The opening statement by the prosecution was a punch in the gut. “F—ing punks!” was how John Guy began a dramatic 30-minute recitation of the state’s case against George Zimmerman. “These a–holes. They always get away.” The opening statement by defense attorney Don West was devoid of emotion. It was a dull, yet methodical two-hour journey through the evidence that support Zimmerman’s version of events. And it started with a dumb and inappropriate knock-knock joke.

WEST: Let me say, I would like to tell you a little joke. I know how that may sound a bit weird in this context under these circumstances. But I think you’re the perfect audience for it. As long as you don’t — if you don’t like it or don’t think it’s funny or inappropriate that you don’t hold it against Mr. Zimmerman. Hold it against me if you want, but not Mr. Zimmerman. I have your assurance you won’t.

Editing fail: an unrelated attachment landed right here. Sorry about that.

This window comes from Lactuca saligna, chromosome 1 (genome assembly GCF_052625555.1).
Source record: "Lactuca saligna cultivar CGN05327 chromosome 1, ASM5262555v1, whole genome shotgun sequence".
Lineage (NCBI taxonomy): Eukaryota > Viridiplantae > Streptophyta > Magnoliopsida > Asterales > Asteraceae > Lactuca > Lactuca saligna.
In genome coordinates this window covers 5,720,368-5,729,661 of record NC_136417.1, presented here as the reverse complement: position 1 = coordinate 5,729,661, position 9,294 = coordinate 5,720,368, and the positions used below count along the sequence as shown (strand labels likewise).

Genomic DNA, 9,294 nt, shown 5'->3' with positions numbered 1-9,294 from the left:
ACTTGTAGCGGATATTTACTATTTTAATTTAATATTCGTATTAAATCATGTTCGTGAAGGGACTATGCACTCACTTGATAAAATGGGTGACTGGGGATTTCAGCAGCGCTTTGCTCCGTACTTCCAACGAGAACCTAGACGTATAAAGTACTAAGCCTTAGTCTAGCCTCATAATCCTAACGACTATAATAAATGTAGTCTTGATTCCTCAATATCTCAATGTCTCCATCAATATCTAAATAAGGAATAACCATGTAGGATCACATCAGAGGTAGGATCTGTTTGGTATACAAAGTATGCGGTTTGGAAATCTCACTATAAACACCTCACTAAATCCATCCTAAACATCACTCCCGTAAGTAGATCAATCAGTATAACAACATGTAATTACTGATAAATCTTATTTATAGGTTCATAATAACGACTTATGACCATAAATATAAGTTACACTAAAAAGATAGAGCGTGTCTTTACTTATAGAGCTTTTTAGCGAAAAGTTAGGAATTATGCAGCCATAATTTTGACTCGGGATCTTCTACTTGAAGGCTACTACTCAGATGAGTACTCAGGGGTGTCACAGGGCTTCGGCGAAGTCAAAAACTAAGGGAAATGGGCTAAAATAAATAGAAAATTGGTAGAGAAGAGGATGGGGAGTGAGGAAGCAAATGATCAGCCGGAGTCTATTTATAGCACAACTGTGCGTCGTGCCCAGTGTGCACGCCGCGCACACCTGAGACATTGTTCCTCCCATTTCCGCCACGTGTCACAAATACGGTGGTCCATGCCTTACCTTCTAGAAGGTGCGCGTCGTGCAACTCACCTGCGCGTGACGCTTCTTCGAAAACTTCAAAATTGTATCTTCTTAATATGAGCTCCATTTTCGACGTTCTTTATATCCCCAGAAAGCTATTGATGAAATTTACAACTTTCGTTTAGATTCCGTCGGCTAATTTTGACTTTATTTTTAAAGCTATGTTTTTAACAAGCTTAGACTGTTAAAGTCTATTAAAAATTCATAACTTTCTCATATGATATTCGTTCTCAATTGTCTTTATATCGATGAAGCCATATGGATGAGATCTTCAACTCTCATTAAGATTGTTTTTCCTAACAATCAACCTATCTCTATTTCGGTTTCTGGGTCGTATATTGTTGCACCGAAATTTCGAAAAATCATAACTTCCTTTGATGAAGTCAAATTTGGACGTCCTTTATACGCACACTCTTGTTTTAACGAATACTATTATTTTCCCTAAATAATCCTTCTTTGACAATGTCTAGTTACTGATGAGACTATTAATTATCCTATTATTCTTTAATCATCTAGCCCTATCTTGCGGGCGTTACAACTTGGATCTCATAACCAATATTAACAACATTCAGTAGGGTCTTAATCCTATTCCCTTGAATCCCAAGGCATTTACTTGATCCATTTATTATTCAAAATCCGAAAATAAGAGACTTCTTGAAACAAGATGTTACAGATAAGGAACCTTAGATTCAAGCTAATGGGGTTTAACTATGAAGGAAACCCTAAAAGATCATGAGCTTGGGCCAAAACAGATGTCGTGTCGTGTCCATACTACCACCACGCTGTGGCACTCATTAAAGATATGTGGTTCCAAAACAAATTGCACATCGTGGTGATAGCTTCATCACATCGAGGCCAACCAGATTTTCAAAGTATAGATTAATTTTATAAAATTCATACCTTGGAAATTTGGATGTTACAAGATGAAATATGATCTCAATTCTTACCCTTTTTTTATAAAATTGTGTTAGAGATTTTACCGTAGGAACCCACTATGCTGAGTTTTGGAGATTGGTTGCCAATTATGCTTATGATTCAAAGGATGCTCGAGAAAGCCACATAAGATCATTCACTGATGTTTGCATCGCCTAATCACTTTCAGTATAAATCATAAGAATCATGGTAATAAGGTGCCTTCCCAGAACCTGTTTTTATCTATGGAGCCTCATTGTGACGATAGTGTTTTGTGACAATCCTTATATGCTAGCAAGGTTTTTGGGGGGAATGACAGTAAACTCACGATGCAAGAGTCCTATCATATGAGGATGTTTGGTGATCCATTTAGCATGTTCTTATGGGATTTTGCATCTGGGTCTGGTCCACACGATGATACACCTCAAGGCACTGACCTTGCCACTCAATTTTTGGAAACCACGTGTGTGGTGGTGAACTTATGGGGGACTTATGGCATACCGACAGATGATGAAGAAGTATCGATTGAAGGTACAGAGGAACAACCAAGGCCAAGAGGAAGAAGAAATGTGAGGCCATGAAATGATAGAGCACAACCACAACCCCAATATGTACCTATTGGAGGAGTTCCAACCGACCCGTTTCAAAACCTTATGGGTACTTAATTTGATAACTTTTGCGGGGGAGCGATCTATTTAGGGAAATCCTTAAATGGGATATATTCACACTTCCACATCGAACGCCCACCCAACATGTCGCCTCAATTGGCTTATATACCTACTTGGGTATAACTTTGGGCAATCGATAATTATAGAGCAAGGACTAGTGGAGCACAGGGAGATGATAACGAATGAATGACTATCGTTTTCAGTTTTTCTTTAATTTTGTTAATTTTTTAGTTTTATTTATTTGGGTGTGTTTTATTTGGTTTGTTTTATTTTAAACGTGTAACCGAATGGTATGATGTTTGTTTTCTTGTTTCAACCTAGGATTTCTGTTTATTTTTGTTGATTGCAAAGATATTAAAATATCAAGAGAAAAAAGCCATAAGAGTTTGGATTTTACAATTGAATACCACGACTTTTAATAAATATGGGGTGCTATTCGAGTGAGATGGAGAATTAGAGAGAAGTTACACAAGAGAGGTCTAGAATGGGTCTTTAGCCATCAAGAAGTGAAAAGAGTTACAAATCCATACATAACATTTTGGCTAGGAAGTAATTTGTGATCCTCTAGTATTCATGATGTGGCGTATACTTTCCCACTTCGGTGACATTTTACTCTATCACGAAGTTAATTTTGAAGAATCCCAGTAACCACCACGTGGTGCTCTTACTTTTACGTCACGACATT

Here’s how it goes: Knock knock. Who’s there? George Zimmerman. George Zimmerman who? All right. Good. You’re on the Jury.

Nothing? That’s funny. After what you folks have been through the last two or three weeks.

Zimmerman defense attorney Don West (Gary W. Green/AP) Zimmerman defense attorney Don West (Gary W. Green/AP)

No. That wasn’t funny. Upon the return from a lunch recess, West apologized to the court for the lame joke. But it was an inauspicious start to one of the most watched cases of the last year. West’s goal today appeared to be the start of trying to create a shadow of doubt in the prosecution’s case. He proactively played Zimmerman’s call to the Sanford Police Department’s non-emergency phone line and plotted statements on a timeline. He showed a picture of Zimmerman’s bloodied nose. He said the reason there was no blood on Trayvon’s hands was because they were not bagged on that rainy Feb. 26, 2012 night.

But Guy made it clear in his opening statement for the prosecution that witnesses and evidence would reveal Zimmerman’s “tangled web of lies.” Now we get to watch the state make its case.

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